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expert tips: how to look your best in photographs

The holidays seem to wind up the most photographed time of year. Being with family or friends naturally leads to group pictures and food coma candids. Instead of spending those precious moments worrying about your appearance, learn to feel comfortable (get rid of that awkward picture smile) and make a lasting memory. I asked Katie Noble of Katie Noble Photography to share her top tips on how to look natural and get the best photograph possible. 
1. When is the best time of day to take photographs?
Photography is all about lighting. Even with all of the things that play a part in a photo I believe what makes an image truly beautiful depends on the quality of the light. To start a shoot on the right note, always try and schedule my sessions around the time of day when I know the lighting is optimal. You have probably heard the term “golden hour”– this is one hour before sunset. Here you get nice long shadows and interesting light that is also flattering to the skin and eyes (less squinting). The other time that is great is the hour or two after sunrise. But that’s early! As a photographer, you can’t always control when the photographs will need to happen so I can make the other times of day look beautiful by manipulating the light (using shade or using sunlight/flare as a part of the image), gear (sunshades and flash) and positioning (putting your client in front of the sun) to name a few. But if I have the opportunity to make the call, I’ll pick golden hour!

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2. What is the go-to camera setting for portraits?

For portraits and any photo in general, it’s really all about the photographer’s vision. There is no right or wrong answer. Maybe you are going for something that is out of focus to create a mood or maybe you want something that’s tack sharp– it all depends on what you see in your mind’s eye. I tend to shoot in manual or aperture priority mode. Here, I can control all of the factors that come into play in my image like depth of field and shutter speed. I try and use the lowest ISO for the given situation for a good exposure, natural light when possible (adding a flash when the quality of the light is poor) and switch between my continuous and single focus modes. For people just starting out in photography I usually suggest getting an entry level DSLR (digital single lens reflex) and putting the camera into manual mode. I also strongly recommend reading the camera’s manual. Sounds dorky but by reading the manual you get to know what all of the buttons mean! I have read all of my camera manuals—my rule of thumb is two pages before bed. By doing all of these things the pieces of photography start to come together.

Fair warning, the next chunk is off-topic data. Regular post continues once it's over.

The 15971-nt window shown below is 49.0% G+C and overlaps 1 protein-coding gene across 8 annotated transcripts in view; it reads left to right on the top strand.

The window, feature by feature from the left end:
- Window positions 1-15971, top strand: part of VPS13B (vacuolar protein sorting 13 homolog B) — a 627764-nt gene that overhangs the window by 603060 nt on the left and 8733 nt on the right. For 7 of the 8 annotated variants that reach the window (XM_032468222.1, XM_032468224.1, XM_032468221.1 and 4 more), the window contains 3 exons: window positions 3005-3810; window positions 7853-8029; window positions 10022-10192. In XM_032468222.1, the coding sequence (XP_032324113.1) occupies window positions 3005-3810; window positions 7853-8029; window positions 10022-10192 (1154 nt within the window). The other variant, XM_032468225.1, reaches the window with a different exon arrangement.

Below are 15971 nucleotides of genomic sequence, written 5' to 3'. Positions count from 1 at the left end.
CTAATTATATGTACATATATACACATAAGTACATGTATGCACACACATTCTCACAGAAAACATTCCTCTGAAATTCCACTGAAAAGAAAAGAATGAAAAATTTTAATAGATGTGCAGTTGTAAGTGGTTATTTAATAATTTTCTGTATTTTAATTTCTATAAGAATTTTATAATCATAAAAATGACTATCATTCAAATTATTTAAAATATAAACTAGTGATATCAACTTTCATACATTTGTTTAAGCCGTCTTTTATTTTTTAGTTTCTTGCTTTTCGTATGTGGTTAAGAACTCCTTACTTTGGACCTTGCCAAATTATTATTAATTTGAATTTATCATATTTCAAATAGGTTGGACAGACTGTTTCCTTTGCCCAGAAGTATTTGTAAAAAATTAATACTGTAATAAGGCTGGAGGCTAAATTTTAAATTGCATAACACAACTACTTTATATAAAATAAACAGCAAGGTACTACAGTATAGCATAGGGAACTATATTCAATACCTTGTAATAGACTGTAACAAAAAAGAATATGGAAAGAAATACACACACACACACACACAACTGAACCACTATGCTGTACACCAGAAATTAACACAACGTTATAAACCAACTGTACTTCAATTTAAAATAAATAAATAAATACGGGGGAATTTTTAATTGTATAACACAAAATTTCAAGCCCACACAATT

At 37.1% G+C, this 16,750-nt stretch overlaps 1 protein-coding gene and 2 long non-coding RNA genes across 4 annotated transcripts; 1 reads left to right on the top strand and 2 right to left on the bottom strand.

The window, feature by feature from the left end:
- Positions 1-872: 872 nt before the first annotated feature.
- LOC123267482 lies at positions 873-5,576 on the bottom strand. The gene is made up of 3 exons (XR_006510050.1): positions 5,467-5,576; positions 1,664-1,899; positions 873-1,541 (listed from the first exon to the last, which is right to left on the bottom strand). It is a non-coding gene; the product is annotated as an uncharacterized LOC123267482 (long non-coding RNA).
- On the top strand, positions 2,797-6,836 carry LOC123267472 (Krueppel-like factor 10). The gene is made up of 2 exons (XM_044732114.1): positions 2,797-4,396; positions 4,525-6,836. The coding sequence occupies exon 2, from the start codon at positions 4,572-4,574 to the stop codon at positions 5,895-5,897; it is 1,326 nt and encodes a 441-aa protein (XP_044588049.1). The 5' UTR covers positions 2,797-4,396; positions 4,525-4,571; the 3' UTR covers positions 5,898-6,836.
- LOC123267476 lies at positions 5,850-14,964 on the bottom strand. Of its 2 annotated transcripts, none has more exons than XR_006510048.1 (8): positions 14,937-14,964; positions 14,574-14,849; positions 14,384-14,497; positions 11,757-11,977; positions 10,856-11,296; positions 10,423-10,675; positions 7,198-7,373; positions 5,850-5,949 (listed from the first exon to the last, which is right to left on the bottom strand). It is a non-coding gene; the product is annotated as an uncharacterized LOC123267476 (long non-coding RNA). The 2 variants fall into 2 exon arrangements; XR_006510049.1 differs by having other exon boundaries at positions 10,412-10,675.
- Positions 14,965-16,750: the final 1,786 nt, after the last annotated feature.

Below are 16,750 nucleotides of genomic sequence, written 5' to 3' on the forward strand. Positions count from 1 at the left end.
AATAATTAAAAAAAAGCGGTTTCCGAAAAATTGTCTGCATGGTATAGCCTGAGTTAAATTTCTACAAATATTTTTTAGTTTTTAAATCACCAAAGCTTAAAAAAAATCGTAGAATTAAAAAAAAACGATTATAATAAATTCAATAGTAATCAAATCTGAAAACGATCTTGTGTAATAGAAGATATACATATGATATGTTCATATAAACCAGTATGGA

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3. What is one trick to feeling comfortable in front of the camera?
This may sound like a ridiculous answer but I often think getting your photo taken is the same feeling you may get before walking into a party or function knowing only one other person. For me, the anticipation of wondering what to wear, how to do my hair and the fear of the unknown can be anxiety inducing. In the situations when I’ve worn something that really feels like “me” that nervous feeling dissipates more quickly. I think it’s the same way in a photo shoot. By feeling comfortable, I think it helps those anxious feelings disappear. Plus, I believe photographs are meant to be an authentic yet flattering expression of whom you are. So, there shouldn’t be pressure to look/be someone that you are not.  For me, before having my photo I’ll make sure I’m wearing cute yet comfy shoes and probably will get my hair done. For someone else, it may mean wearing a pair of old jeans and some extra time to do makeup. Overall feeling like yourself means something different to everyone and it’s about feeling what’s right for you. And I’ll never judge anyone if they need a glass of wine before a photo shoot! I also like to tell clients that nerves and being giddy in front of the camera looks amazing. Here I can get some beautiful laughter and emotion that’s way better than a highly trained model that has done “happy face” a million times before. A nervous subject is giving me honest, real emotion and that’s the best!
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4. Where has been your favorite setting for capturing a photo shoot?
That’s a tough one! I generally love any shoot that’s outside and allows me to play with things like shade and sunshine. So, I’ll pick spots for portrait sessions that have those options for me. Usually that means an open area (field, ocean, beach) and a spot with trees or shrubbery. All of those factors allow me to put my clients into the right light so all that’s left is for me to interact with them.
5. What is the most flattering camera angle for portraits?
In general, the most flattering angle for a tighter portrait shot is where the photographer is raised
slightly above the subject. Raising the lens and looking down onto someone can have a slimming
effect, but this has to be used sparingly otherwise it can make the subject look powerless/dismissive. Other things, like using straight on angle and putting weight into the back foot can help to minimize features (think noses and hips). I think one the biggest things a subject can do is move his/her chin slightly away from the neck. This helps to separate the chin from the neck and also elongates the neck. But keep in mind everyone is different and may have different angles that look best. I love a side profile shot of my husband and for me I have one eye that’s slightly bigger so I like a slightly side angle of my face to create a more symmetrical look.

photos courtesy of Katie Noble Photography
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